LINGUIST List 12.2220

Tue Sep 11 2001

Review: Malrieu, Evaluative Semantics

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  1. Kerstin Fischer, review of Malrieu: Evaluative Semantics

Message 1: review of Malrieu: Evaluative Semantics

Date: Fri, 7 Sep 2001 11:59:10 +0200 (MEST)
From: Kerstin Fischer <>
Subject: review of Malrieu: Evaluative Semantics

Jean-Pierre Malrieu (1999) Evaluative Semantics: Cognition,
Language and Ideology. Routledge, hardback ISBN 0-415-19671-9,
$110.00 (US), $165.00 (Canada), 316+xiipp, Frontiers of
Cognitive Science series

Kerstin Fischer, University of Bremen

The topic of the book is the relationship between language
and ideology. The main project followed in 'Evaluative
Semantics' is to develop a (formal) method to estimate the
consistency of a text with respect to a given ideology.

The author, Jean-Pierre Malrieu, takes an extraordinarily
broad approach. In particular, he combines insight from

 - sociology
 - discourse analysis
 - lexical semantics
 - formal semantics
 - psychoanalysis and psycholinguistics
 - research on affect and emotion
 - artificial intelligence

For all of these areas, he attempts to provide overviews of
the current state of the discussion in order to position his
own approach in the whole spectrum. That is, at no point in
the book does the author argue 'X is suitable for my
purposes, that is why I decided for it'. Instead, he
attempts at arguing 'U, V, W, Y, Z are not suitable, that is
why I chose X'. This methodological attitude gives rise to
the fascinating breadth of the book. However, even more
compelling is that many of the approaches presented are not
well-known in the English-speaking world. So the book
allows the non-French speaking linguist to learn a lot about
French sociological and linguistic research. However, this
attitude is also responsible for a number of problems: the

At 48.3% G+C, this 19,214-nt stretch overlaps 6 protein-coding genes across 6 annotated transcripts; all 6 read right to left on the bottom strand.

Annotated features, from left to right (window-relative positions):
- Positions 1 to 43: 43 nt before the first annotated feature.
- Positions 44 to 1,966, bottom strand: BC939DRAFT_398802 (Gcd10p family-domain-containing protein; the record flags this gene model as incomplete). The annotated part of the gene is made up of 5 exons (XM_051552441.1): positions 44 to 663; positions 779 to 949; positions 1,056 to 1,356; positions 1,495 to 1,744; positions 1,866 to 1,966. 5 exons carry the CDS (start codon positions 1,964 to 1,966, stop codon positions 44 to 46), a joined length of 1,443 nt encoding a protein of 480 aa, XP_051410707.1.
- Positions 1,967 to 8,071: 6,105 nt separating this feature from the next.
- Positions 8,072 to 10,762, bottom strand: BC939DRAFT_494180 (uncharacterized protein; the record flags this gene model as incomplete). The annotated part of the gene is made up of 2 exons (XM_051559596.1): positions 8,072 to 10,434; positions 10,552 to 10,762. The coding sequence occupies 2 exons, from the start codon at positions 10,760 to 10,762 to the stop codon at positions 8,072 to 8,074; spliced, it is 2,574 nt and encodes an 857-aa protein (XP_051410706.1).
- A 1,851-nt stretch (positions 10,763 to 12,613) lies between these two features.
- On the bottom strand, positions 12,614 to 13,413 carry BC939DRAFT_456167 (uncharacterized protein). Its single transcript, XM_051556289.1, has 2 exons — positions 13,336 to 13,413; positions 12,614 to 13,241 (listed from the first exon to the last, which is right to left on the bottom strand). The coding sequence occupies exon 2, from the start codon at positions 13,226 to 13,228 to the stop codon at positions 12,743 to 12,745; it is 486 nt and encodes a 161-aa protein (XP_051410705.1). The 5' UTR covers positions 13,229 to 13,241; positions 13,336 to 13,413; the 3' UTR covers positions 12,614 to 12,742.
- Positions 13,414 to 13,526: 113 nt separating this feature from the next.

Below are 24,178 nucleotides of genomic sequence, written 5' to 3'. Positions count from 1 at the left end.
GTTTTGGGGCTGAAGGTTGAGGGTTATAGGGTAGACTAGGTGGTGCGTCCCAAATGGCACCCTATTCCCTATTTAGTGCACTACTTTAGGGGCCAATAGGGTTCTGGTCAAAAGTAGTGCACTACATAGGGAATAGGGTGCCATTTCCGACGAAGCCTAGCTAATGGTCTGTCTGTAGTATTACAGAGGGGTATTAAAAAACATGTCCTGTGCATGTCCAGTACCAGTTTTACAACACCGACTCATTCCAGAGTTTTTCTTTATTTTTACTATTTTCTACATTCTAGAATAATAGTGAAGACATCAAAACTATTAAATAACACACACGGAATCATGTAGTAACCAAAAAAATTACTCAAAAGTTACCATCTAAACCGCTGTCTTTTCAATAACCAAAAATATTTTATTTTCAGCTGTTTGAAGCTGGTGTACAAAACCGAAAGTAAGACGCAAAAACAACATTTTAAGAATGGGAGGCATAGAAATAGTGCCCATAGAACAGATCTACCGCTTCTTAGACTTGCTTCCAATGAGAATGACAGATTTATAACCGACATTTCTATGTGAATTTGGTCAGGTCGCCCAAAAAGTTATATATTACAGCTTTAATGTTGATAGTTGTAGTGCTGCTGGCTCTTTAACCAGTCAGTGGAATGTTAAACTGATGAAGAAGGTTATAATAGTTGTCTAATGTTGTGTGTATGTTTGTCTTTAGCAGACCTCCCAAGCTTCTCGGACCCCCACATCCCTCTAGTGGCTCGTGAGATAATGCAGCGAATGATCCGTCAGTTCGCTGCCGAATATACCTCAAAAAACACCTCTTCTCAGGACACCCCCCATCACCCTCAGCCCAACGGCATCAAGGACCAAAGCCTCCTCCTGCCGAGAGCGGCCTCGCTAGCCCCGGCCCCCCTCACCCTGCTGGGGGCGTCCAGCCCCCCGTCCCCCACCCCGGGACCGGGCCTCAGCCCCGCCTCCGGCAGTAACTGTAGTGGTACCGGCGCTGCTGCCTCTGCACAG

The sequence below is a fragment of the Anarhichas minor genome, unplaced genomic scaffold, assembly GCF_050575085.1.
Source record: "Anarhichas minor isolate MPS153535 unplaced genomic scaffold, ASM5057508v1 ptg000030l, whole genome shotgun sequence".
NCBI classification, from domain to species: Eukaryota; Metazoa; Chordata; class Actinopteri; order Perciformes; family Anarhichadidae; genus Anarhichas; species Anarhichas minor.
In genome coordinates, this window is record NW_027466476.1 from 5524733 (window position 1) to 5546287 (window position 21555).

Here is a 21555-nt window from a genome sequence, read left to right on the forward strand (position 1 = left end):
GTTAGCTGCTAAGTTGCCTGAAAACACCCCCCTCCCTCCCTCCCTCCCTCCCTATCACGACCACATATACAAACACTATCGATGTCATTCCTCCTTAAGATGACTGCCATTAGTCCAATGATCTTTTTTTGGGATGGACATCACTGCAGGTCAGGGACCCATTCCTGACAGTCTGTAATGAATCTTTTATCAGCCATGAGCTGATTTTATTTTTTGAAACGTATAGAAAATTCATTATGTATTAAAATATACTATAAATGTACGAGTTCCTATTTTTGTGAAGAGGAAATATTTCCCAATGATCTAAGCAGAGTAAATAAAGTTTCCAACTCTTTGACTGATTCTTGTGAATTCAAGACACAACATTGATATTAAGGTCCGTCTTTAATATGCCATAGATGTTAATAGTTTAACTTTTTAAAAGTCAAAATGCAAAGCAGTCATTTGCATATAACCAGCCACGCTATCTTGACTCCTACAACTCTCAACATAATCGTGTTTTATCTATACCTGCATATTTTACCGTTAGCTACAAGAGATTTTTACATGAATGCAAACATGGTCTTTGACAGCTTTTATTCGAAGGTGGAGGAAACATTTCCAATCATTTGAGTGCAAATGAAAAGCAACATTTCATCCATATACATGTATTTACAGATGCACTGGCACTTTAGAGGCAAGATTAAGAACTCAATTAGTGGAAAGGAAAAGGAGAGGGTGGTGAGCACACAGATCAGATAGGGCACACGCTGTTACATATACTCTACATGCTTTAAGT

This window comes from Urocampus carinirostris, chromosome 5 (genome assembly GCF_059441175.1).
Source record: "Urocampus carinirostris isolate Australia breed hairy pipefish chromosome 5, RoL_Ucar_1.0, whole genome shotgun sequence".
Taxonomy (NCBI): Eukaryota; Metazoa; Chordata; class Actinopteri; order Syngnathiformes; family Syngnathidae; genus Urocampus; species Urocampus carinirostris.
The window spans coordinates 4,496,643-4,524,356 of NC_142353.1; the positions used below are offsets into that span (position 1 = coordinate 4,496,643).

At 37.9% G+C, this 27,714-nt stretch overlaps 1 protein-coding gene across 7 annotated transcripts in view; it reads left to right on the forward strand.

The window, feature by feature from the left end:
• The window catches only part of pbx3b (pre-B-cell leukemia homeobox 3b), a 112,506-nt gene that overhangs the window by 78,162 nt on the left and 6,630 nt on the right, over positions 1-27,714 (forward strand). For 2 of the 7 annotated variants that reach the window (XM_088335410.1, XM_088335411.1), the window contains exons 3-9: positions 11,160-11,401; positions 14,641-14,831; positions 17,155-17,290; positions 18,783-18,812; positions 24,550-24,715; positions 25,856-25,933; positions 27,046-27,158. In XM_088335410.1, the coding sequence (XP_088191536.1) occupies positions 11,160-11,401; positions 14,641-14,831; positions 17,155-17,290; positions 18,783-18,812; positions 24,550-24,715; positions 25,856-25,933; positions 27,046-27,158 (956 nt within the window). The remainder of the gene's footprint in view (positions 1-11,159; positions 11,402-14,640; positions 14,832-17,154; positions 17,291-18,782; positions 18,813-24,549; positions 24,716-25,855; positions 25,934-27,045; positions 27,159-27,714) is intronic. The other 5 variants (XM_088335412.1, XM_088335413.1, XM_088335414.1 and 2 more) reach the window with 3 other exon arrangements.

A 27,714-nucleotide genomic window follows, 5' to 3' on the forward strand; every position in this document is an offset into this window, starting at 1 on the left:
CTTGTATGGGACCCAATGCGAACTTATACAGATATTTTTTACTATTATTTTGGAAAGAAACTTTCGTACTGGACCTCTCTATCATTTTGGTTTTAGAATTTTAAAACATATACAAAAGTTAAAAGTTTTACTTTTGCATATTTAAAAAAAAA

book is, especially in the first half in which the other
approaches are discussed, extremely difficult to follow
because it is often not clear what the author is aiming
at. The presentations themselves often remain sketchy, and
the selection of approaches presented was sometimes puzzling
to me, which may be partly due to the francophone background
of the author (and the anglophone background of the
reviewer). Occasionally, his sources furthermore remain
hidden. Thus he criticizes Althusser and Pecheux for not
having properly understood Lacan's psychoanalytic theory
(p.99), without providing us with a reference to Lacan's
writings himself, neither in his presentation of this theory
(p.61-65), nor elsewhere in the book. Finally, some side
topics, such as compositionality, have been dealt with
rather vaguely, which may also be due to the enormous range
of topics tackled.

Jean-Pierre Malrieu takes the following steps, which
correspond to the individual chapters of the book, to
present us with his considerations about evaluative

1. The first chapter consists in a discussion of the notion
of ideology. The approaches on which the discussion is
based are mainly those of Foucault, Althusser and
Bourdieu. The first major question Malrieu deals with is
how ideology can be defined. He therefore compares
internal (ideologies are systems with their own logic and
rigor), external (ideologies are real (material)
phenomena), and so-called 'cold' (ideologies have a
subjective rationality) theories of ideology. Topics of
this chapter include the problems of external theories of
ideology, the scarcity of discourse argument, discursive
legitimation, and the role of the content of
ideologies. Malrieu argues that because content is
necessary to reject particular ideologies, and because
ideologies often have no practical consequences for
individuals, ideological discourse can neither be defined
as completely external, nor as entirely 'cold'. The
second major question concerns in what ways ideologies
are consistent, and he discusses proposals such as that
ideological statements group together because of the
practical objectives they pursue (p.44), or that
generative schemes and ideological patterns produce
consistent ideological discourse. In contrast to these
approaches Malrieu argues that consistency is achieved
through a harmony of values, objects, and actions
(p.42). Finally Malrieu describes an internal account of